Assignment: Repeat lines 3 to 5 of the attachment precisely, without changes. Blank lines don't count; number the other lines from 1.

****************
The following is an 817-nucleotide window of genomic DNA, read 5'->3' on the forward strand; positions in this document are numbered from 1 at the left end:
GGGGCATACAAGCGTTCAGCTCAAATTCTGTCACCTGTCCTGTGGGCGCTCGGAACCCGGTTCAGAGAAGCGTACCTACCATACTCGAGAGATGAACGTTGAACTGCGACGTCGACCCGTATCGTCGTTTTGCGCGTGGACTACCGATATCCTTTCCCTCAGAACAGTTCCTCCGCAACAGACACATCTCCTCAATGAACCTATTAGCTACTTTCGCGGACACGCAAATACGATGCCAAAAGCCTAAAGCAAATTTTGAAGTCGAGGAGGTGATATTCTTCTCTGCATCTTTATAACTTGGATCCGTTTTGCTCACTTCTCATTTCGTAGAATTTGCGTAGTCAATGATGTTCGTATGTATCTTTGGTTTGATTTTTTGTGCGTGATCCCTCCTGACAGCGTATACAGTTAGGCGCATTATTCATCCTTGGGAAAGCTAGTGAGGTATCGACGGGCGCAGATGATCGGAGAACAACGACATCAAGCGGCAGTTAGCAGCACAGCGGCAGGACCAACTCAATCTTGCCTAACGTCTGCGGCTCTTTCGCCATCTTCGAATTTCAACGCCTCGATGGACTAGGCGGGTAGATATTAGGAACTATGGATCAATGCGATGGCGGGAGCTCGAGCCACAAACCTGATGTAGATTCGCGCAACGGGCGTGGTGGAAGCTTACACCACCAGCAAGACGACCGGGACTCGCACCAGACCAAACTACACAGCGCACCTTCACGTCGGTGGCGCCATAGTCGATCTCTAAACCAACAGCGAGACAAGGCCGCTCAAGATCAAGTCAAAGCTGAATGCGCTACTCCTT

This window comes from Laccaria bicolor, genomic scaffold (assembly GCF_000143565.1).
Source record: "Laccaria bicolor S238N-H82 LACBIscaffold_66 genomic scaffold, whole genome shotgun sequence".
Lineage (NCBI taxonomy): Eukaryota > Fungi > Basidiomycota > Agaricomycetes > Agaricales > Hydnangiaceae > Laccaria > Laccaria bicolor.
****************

This window comes from Laccaria bicolor, genomic scaffold (assembly GCF_000143565.1).
Source record: "Laccaria bicolor S238N-H82 LACBIscaffold_66 genomic scaffold, whole genome shotgun sequence".
Lineage (NCBI taxonomy): Eukaryota > Fungi > Basidiomycota > Agaricomycetes > Agaricales > Hydnangiaceae > Laccaria > Laccaria bicolor.